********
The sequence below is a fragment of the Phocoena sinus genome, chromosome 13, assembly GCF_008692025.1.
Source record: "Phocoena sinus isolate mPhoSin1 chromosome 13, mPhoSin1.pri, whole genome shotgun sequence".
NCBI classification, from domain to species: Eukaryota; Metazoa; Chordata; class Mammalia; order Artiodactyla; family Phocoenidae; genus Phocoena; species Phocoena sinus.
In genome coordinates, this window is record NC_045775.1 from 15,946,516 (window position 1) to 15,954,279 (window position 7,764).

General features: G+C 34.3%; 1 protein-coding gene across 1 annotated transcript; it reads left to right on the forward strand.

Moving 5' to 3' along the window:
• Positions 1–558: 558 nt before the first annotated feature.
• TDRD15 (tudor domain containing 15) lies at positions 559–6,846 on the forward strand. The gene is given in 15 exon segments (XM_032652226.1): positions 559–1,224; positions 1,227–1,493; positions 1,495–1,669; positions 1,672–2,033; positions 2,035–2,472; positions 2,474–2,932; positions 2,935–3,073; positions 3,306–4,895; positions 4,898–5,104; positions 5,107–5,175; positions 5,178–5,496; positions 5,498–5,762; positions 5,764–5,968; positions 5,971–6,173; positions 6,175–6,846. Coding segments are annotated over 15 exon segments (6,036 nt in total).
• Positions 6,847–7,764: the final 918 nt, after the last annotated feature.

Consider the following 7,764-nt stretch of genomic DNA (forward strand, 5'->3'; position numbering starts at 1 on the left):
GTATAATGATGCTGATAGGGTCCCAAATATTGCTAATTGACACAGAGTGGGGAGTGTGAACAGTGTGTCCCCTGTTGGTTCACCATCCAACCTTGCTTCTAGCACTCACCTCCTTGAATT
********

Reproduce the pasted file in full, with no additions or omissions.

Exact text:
The sequence below is a fragment of the Phocoena sinus genome, chromosome 13, assembly GCF_008692025.1.
Source record: "Phocoena sinus isolate mPhoSin1 chromosome 13, mPhoSin1.pri, whole genome shotgun sequence".
NCBI classification, from domain to species: Eukaryota; Metazoa; Chordata; class Mammalia; order Artiodactyla; family Phocoenidae; genus Phocoena; species Phocoena sinus.
In genome coordinates, this window is record NC_045775.1 from 15,946,516 (window position 1) to 15,954,279 (window position 7,764).

General features: G+C 34.3%; 1 protein-coding gene across 1 annotated transcript; it reads left to right on the forward strand.

Moving 5' to 3' along the window:
• Positions 1–558: 558 nt before the first annotated feature.
• TDRD15 (tudor domain containing 15) lies at positions 559–6,846 on the forward strand. The gene is given in 15 exon segments (XM_032652226.1): positions 559–1,224; positions 1,227–1,493; positions 1,495–1,669; positions 1,672–2,033; positions 2,035–2,472; positions 2,474–2,932; positions 2,935–3,073; positions 3,306–4,895; positions 4,898–5,104; positions 5,107–5,175; positions 5,178–5,496; positions 5,498–5,762; positions 5,764–5,968; positions 5,971–6,173; positions 6,175–6,846. Coding segments are annotated over 15 exon segments (6,036 nt in total).
• Positions 6,847–7,764: the final 918 nt, after the last annotated feature.

Consider the following 7,764-nt stretch of genomic DNA (forward strand, 5'->3'; position numbering starts at 1 on the left):
GTATAATGATGCTGATAGGGTCCCAAATATTGCTAATTGACACAGAGTGGGGAGTGTGAACAGTGTGTCCCCTGTTGGTTCACCATCCAACCTTGCTTCTAGCACTCACCTCCTTGAATT